“The Affordable Care Act (ACA) (also known as the Patient Protection and Affordable Care Act or Obamacare) fundamentally changed healthcare coverage, insurance, and regulation in the United States. Due to the strong views in favor of and opposed to the ACA, it was enacted in an unorthodox and controversial process. An important result of the process used to enact the law is that the ACA is not one single health care bill that became law, but is actually composed of two laws: Patient Protection and Affordable Care Act (ACA) (Pub. L. No. 111-148, 124 STAT. 119) and Health Care and Education Reconciliation Act of 2010 (HCERA) (Pub. L. No. 111-152, 124 Stat. 1029).
“The ACA was enacted on March 23, 2010. HCERA was enacted on March 30, 2010, to reconcile major differences between the Senate bill and the House version of the health care legislation. Prior to this law, Congressional Democrats had intended to have a conference committee merge the ACA with the “Affordable Health Care for America Act” (H.R. 3962) that had passed the House of Representatives. Due to the election of Republican Scott Brown in a special election to fill the seat vacated by the death of Sen. Edward Kennedy (D-MA), Republicans had the votes needed to filibuster a conference report on the House and Senate bills. Although HCERA significantly amends the ACA, because it is a budget reconciliation bill it could only be used to make budget amendments. However, it was legislatively expedient; and most importantly, a reconciliation bill can be passed with a simple majority and cannot be filibustered under Senate rules, which became the only way to pass it after Senator Brown’s election.
“The ACA is divided into 10 titles and Title X significantly amends the other titles (requiring consolidation of the other titles with their Title X amendments). Thus, understanding the ACA requires knowledge about the amendments made by Title X of the ACA, the changes made by HCERA, and other subsequently enacted amendments.”
- Patient Protection and Affordable Care Act (ACA) (Pub. L. No. 111-148, 124 STAT. 119)
- Health Care and Education Reconciliation Act of 2010 (HCERA) (Pub. L. No. 111-152, 124 Stat. 1029)
Source: Research Guide: Health Law & Policy. University of Minnesota Law Library. Last updated Aug 15, 2019.
According to the website HealthCare.gov, the Affordable Care Act is:
“The comprehensive health care reform law enacted in March 2010 (sometimes known as ACA, PPACA, or “Obamacare”).
“The law has 3 primary goals:
“• Make affordable health insurance available to more people. The law provides consumers with subsidies (“premium tax credits”) that lower costs for households with incomes between 100% and 400% of the federal poverty level.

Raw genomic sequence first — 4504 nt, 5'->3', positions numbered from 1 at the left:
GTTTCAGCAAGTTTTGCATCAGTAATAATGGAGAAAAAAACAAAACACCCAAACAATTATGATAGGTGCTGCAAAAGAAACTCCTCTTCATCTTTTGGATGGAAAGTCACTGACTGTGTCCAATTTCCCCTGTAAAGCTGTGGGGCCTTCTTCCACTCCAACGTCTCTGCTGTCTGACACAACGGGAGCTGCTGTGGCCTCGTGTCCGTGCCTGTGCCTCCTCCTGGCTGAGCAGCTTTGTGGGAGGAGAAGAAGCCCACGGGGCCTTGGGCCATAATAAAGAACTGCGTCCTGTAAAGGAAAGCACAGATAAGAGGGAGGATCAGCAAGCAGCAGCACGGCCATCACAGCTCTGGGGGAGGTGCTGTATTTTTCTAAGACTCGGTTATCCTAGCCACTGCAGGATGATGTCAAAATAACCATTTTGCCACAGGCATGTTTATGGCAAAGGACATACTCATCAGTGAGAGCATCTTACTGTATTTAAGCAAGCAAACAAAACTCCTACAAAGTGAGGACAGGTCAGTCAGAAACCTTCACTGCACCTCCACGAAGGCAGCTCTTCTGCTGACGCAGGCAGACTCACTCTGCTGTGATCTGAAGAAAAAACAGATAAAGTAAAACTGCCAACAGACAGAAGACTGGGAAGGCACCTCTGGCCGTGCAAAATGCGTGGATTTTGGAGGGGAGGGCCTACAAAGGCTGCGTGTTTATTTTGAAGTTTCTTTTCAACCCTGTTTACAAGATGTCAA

“• Expand the Medicaid program to cover all adults with income below 138% of the federal poverty level. (Not all states have expanded their Medicaid programs.)
“• Support innovative medical care delivery methods designed to lower the costs of health care generally.”
Source: HealthCare.gov Glossary: Affordable Care Act. Last accessed August 15, 2019.
Resources for More Information on the ACA and ACA Innovations
US Dept of Health and Human Services, Agency for Healthcare Research and Quality, AHRQ Healthcare Innovations Exchange
Patient-Centered Outcomes Research Institute (independent foundation established by the Affordable Care Act)
PCORI’s collection of research publications, articles, papers, commentaries, etc.
National Conference of State Legislatures: State Health Systems Innovations
The Commonwealth Fund: The ACA’s Innovation Waiver Program: A State-by-State Look
Hester, R.D. The successful innovations of the affordable care act of 2010. J Innov Entrep 6, 18 (2017) doi:10.1186/s13731-017-0076-x
Health Affairs Journal Blog: Following the ACA
Kaiser Family Foundation, ““What is CMMI?” and 11 other FAQs about the CMS Innovation Center”
You can also find the full text of the Affordable Care Act through Healthcare.gov.
Health System Overview
Health System Rankings
Health System Outcomes
Health System Financing
Coverage and Access
Costs for Consumers
Health System Resources and Utilization
Healthcare Workforce Education
Long-Term Services & Supports
Health Information and Communications Technologies
People With Disabilities
Social Determinants & Health Equity
World Health Systems Facts is a project of the Real Reporting Foundation. We provide reliable statistics and other data from authoritative sources regarding health systems in the US and sixteen other nations.
Page last updated July 17, 2023 by Doug McVay, Editor.